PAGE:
Just the mention of Mexican food is enough to get most people excited but what are the first ingredients that come to mind when you think of Mexican foods? Of course taco beef, corn, tomatoes and onion pops into mind. However, the three most common in Mexican cooking are 1. Avocado – used to make both salsas and guacamole, 2. Beans – a common filler and side dish, and finally, and maybe the most important 3. Chilies – the primary flavoring ingredient. This month we are going to take a look at that primary flavor and why it is so important.

While one could easily argue that corn is the most important ingredient in Mexican foods (corn is the main grain and is heavily relied upon to make tamales, tortillas, soups and many other dishes), the chili is responsible for the flavor that we all know and love. Even the seasoning packets most people use at home for convenience use chili powder as one of its main ingredients.

Indigenous to Mexico, the chili pepper has been part of the cuisine for the better part of a thousand years! For good reason, they have become an integral part of the Mexican flavor profile. There are many types of chilies. Most people are familiar with the spicy jalapeño, the aromatic ancho, the hot habanero, and the fiery serrano. Each chili brings a special and unique flavor to a dish. Chilies are used in a variety of recipes, from soups and sauces to salsas and many more. In traditional Mexican cuisine, many dishes are designated by their sauces. Something we have mildly followed when naming items that make it to our menu, for example, our Sriracha-Lime Chicken.

At Nacho Hippo we have become quite creative, but we aren’t afraid to stick with what works. We stand by the high quality and flavorful jalapeños and habaneros. Hailing originally from Xalapa, the capital city of Veracruz, Mexico, the name jalapeño is actually a Spanish word. Jalapeños were in use by the Aztecs long before the Spanish conquest. It is documented that the Aztecs hosted markets selling smoked jalapeños, known today as chipotles. The use of fresh and smoked jalapeños goes back hundreds of years and today there are approximately 100,000 acres in Mexico specifically dedicated to growing jalapeños. This accounts for thirty percent of Mexico’s chili production. Even though there has been a decrease in total acreage used for jalapeño farming, there has been an increase in yield thanks to better farming techniques being used in the region. You can sample jalapeños in several of our Signature Nachos as well as some of our sandwiches.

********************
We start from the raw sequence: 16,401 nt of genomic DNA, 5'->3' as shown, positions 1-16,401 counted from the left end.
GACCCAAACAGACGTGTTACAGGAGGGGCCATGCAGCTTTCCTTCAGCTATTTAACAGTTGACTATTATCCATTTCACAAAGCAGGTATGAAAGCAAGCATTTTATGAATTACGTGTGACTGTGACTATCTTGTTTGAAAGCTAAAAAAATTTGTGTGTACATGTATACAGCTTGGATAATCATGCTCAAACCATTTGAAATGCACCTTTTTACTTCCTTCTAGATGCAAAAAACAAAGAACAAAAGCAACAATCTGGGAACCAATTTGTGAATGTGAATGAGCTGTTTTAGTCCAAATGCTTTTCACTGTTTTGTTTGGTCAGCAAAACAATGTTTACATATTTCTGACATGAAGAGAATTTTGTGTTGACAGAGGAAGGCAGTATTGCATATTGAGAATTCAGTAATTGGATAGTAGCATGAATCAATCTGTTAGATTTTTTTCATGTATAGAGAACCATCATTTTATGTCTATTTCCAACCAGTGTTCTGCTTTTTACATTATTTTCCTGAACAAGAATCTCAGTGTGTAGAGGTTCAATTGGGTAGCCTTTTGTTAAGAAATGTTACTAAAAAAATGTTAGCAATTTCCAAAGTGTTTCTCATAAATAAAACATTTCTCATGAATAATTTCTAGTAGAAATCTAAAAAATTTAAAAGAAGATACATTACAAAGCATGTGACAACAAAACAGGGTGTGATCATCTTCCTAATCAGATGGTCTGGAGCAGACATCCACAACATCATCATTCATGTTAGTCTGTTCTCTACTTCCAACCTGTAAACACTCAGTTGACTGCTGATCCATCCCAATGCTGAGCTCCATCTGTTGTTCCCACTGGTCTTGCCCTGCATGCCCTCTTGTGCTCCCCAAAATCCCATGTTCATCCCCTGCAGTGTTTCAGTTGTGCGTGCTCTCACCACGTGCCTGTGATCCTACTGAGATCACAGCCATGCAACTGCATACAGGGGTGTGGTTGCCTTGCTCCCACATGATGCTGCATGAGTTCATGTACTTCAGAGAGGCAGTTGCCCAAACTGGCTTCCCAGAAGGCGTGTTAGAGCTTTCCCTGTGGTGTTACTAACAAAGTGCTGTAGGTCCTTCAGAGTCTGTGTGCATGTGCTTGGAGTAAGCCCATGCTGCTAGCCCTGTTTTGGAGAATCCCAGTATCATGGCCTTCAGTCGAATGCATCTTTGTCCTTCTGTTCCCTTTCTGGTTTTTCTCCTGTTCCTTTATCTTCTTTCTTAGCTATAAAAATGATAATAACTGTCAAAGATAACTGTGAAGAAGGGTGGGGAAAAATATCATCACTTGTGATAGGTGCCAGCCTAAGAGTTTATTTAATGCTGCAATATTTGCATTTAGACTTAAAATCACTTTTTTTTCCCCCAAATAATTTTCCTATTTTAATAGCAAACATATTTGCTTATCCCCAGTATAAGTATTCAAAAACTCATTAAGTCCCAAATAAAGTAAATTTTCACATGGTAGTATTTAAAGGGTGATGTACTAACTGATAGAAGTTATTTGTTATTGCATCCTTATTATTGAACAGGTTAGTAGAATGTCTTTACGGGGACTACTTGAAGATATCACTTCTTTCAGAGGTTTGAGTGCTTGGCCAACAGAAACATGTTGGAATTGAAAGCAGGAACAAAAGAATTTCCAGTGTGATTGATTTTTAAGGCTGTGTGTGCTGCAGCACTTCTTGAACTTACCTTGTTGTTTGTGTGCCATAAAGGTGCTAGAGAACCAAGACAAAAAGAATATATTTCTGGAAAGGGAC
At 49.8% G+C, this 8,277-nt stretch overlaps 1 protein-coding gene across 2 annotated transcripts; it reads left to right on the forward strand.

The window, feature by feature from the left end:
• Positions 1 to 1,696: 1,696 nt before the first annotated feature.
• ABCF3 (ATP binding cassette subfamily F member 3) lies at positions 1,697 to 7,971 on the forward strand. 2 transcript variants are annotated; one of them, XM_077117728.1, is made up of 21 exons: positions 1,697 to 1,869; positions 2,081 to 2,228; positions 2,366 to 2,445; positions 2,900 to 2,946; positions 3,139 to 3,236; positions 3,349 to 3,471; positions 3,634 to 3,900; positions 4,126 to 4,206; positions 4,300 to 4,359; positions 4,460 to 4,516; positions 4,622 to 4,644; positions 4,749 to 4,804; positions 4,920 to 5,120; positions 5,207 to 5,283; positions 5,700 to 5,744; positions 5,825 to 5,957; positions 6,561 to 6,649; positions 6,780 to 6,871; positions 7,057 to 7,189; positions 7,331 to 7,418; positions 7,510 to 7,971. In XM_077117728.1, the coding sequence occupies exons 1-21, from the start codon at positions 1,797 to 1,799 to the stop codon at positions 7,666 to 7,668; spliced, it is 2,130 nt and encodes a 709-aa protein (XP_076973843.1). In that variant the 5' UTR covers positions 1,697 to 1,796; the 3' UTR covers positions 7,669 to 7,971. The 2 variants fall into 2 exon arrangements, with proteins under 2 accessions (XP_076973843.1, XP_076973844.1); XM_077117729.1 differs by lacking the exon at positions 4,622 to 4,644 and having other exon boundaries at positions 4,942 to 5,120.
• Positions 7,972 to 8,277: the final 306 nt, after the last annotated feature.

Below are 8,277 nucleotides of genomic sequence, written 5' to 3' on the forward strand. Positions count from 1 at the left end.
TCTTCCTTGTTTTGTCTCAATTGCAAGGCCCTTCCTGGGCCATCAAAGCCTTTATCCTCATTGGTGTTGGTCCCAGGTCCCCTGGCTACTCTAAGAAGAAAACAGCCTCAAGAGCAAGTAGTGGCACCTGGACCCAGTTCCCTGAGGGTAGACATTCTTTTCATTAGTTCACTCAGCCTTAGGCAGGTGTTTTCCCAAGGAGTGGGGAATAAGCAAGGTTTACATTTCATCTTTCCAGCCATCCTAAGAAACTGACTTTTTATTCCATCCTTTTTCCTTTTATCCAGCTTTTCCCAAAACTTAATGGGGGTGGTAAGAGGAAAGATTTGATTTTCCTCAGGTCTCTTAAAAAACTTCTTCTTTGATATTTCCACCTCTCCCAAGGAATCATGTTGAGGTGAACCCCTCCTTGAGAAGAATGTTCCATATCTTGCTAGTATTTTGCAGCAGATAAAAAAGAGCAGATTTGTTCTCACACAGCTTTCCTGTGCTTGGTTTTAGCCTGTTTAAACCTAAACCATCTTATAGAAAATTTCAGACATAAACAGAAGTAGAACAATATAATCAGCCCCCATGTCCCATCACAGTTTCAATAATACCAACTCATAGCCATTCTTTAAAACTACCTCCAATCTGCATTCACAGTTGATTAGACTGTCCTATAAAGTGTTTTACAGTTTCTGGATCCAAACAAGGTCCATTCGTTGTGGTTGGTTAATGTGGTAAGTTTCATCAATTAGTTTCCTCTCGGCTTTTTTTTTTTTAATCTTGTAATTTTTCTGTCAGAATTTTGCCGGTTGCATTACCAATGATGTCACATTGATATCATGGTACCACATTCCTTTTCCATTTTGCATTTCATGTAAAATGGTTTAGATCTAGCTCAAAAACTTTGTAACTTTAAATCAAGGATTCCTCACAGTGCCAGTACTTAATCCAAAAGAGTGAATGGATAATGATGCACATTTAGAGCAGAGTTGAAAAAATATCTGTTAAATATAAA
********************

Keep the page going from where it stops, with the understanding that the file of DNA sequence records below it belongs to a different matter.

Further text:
The habanero is thought to have originated in the Amazon and spread to Mexico. We at Nacho Hippo are very thankful that this is one of the many things the Amazon has brought to the world. We think anyone that has tried our mango habanero salsa will agree! However, we will take a minute to ensure you do not spell it with the ‘ñ’. This chili pepper does not follow the same spelling or pronunciation pattern of a jalapeño. The habanero has a history stretching back at least as far as 6500 BC, but we can again thank the Spanish Conquistadors for helping to distribute this flavorful, yet spicy pepper world-wide. Today, the Yucatan Peninsula in Mexico is the largest producer of the habanero, but there are several other areas that are helping to fill in for the demand. In 1999, Guinness World Records listed the habanero as the world’s hottest chili pepper, but that has quickly changed with the introduction of a few peppers you won’t find on our menu. We want you to be able to taste your food.

If you are looking to sample how the habanero has impacted our menu, you have many options! We offer a Mango Habanero Salsa as a sampler with tortilla chips, in our Ring o’ Fire Quesadillas, and all over our Signature Nachos!

So if you are looking for a whole lot of flavor with a little bit of history, come see us at either of our locations (or both!); Market Common and North Beach Blvd across from Barefoot Landing. We have a menu full of palate pleasers just waiting for you to get excited about.